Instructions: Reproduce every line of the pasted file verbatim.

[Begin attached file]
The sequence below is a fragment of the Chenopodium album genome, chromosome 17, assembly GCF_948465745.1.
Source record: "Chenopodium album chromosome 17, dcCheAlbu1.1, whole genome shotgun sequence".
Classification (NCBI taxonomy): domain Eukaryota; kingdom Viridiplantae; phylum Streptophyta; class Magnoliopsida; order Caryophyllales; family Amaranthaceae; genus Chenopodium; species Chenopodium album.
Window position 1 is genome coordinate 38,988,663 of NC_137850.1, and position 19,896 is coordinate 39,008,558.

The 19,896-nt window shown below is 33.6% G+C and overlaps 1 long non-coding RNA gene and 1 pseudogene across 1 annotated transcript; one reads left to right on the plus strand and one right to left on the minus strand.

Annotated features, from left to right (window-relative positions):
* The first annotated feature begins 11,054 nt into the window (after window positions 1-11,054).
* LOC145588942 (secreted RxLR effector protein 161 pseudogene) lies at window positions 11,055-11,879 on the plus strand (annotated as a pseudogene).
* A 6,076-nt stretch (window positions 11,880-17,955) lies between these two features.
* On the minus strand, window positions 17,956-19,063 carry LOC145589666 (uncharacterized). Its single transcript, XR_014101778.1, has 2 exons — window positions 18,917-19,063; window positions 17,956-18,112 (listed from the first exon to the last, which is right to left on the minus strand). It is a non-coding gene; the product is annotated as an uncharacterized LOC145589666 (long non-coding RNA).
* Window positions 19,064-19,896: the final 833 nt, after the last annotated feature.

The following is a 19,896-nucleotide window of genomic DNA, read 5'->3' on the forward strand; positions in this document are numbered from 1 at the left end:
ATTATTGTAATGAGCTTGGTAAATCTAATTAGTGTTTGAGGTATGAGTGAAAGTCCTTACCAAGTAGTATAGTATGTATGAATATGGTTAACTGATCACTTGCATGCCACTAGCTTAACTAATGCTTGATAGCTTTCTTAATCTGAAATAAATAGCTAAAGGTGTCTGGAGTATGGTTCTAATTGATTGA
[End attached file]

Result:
The sequence below is a fragment of the Chenopodium album genome, chromosome 17, assembly GCF_948465745.1.
Source record: "Chenopodium album chromosome 17, dcCheAlbu1.1, whole genome shotgun sequence".
Classification (NCBI taxonomy): domain Eukaryota; kingdom Viridiplantae; phylum Streptophyta; class Magnoliopsida; order Caryophyllales; family Amaranthaceae; genus Chenopodium; species Chenopodium album.
Window position 1 is genome coordinate 38,988,663 of NC_137850.1, and position 19,896 is coordinate 39,008,558.

The 19,896-nt window shown below is 33.6% G+C and overlaps 1 long non-coding RNA gene and 1 pseudogene across 1 annotated transcript; one reads left to right on the plus strand and one right to left on the minus strand.

Annotated features, from left to right (window-relative positions):
* The first annotated feature begins 11,054 nt into the window (after window positions 1-11,054).
* LOC145588942 (secreted RxLR effector protein 161 pseudogene) lies at window positions 11,055-11,879 on the plus strand (annotated as a pseudogene).
* A 6,076-nt stretch (window positions 11,880-17,955) lies between these two features.
* On the minus strand, window positions 17,956-19,063 carry LOC145589666 (uncharacterized). Its single transcript, XR_014101778.1, has 2 exons — window positions 18,917-19,063; window positions 17,956-18,112 (listed from the first exon to the last, which is right to left on the minus strand). It is a non-coding gene; the product is annotated as an uncharacterized LOC145589666 (long non-coding RNA).
* Window positions 19,064-19,896: the final 833 nt, after the last annotated feature.

The following is a 19,896-nucleotide window of genomic DNA, read 5'->3' on the forward strand; positions in this document are numbered from 1 at the left end:
ATTATTGTAATGAGCTTGGTAAATCTAATTAGTGTTTGAGGTATGAGTGAAAGTCCTTACCAAGTAGTATAGTATGTATGAATATGGTTAACTGATCACTTGCATGCCACTAGCTTAACTAATGCTTGATAGCTTTCTTAATCTGAAATAAATAGCTAAAGGTGTCTGGAGTATGGTTCTAATTGATTGA